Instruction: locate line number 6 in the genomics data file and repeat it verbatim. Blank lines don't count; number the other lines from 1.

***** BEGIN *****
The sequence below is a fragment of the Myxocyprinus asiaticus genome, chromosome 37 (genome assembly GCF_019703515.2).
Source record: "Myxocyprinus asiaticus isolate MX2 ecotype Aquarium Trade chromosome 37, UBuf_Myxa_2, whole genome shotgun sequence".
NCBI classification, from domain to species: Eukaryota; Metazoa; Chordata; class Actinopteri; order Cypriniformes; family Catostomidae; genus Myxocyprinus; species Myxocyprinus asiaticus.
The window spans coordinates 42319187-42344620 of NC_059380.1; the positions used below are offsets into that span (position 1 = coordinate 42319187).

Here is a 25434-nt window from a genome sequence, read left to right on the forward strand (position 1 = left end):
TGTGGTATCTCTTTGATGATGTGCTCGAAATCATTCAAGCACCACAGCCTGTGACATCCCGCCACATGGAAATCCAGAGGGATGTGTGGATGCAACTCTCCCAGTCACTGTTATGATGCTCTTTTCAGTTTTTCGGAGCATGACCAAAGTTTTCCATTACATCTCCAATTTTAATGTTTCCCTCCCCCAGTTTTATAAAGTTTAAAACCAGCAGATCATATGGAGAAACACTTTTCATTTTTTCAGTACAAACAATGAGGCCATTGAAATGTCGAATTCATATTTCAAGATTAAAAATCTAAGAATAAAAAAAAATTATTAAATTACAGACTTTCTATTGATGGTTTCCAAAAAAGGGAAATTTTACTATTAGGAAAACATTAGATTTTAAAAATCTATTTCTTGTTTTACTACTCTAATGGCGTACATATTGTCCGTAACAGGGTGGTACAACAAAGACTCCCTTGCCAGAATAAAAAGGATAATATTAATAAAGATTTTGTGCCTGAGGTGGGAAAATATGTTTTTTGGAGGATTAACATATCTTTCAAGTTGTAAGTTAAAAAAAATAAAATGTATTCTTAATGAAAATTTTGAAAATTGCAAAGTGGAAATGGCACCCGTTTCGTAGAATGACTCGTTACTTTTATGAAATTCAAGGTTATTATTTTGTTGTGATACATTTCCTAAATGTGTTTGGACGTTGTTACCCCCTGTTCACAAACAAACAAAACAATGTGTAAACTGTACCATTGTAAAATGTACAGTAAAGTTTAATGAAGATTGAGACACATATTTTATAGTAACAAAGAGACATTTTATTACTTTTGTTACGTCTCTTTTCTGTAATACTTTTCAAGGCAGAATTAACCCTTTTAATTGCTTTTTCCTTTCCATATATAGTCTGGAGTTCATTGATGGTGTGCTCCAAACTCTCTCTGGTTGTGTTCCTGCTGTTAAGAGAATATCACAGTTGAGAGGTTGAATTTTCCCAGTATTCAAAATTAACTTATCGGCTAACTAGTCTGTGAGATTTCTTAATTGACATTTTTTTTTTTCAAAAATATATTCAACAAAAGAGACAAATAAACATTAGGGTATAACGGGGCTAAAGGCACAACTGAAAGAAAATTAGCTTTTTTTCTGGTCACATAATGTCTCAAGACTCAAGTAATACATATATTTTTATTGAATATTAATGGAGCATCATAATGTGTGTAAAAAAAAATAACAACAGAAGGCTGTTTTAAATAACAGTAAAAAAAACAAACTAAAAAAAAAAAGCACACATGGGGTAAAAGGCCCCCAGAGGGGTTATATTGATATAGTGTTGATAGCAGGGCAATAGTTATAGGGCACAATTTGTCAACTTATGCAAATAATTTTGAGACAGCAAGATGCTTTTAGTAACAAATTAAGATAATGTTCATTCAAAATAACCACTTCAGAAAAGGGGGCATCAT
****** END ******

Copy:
TGTGGTATCTCTTTGATGATGTGCTCGAAATCATTCAAGCACCACAGCCTGTGACATCCCGCCACATGGAAATCCAGAGGGATGTGTGGATGCAACTCTCCCAGTCACTGTTATGATGCTCTTTTCAGTTTTTCGGAGCATGACCAAAGTTTTCCATTACATCTCCAATTTTAATGTTTCCCTCCCCCAGTTTTATAAAGTTTAAAACCAGCAGATCATATGGAGAAACACTTTTCATTTTTTCAGTACAAACAATGAGGCCATTGAAATGTCGAATTCATATTTCAAGATTAAAAATCTAAGAATAAAAAAAAATTATTAAATTACAGACTTTCTATTGATGGTTTCCAAAAAAGGGAAATTTTACTATTAGGAAAACATTAGATTTTAAAAATCTATTTCTTGTTTTACTACTCTAATGGCGTACATATTGTCCGTAACAGGGTGGTACAACAAAGACTCCCTTGCCAGAATAAAAAGGATAATATTAATAAAGATTTTGTGCCTGAGGTGGGAAAATATGTTTTTTGGAGGATTAACATATCTTTCAAGTTGTAAGTTAAAAAAAATAAAATGTATTCTTAATGAAAATTTTGAAAATTGCAAAGTGGAAATGGCACCCGTTTCGTAGAATGACTCGTTACTTTTATGAAATTCAAGGTTATTATTTTGTTGTGATACATTTCCTAAATGTGTTTGGACGTTGTTACCCCCTGTTCACAAACAAACAAAACAATGTGTAAACTGTACCATTGTAAAATGTACAGTAAAGTTTAATGAAGATTGAGACACATATTTTATAGTAACAAAGAGACATTTTATTACTTTTGTTACGTCTCTTTTCTGTAATACTTTTCAAGGCAGAATTAACCCTTTTAATTGCTTTTTCCTTTCCATATATAGTCTGGAGTTCATTGATGGTGTGCTCCAAACTCTCTCTGGTTGTGTTCCTGCTGTTAAGAGAATATCACAGTTGAGAGGTTGAATTTTCCCAGTATTCAAAATTAACTTATCGGCTAACTAGTCTGTGAGATTTCTTAATTGACATTTTTTTTTTTCAAAAATATATTCAACAAAAGAGACAAATAAACATTAGGGTATAACGGGGCTAAAGGCACAACTGAAAGAAAATTAGCTTTTTTTCTGGTCACATAATGTCTCAAGACTCAAGTAATACATATATTTTTATTGAATATTAATGGAGCATCATAATGTGTGTAAAAAAAAATAACAACAGAAGGCTGTTTTAAATAACAGTAAAAAAAACAAACTAAAAAAAAAAAGCACACATGGGGTAAAAGGCCCCCAGAGGGGTTATATTGATATAGTGTTGATAGCAGGGCAATAGTTATAGGGCACAATTTGTCAACTTATGCAAATAATTTTGAGACAGCAAGATGCTTTTAGTAACAAATTAAGATAATGTTCATTCAAAATAACCACTTCAGAAAAGGGGGCATCAT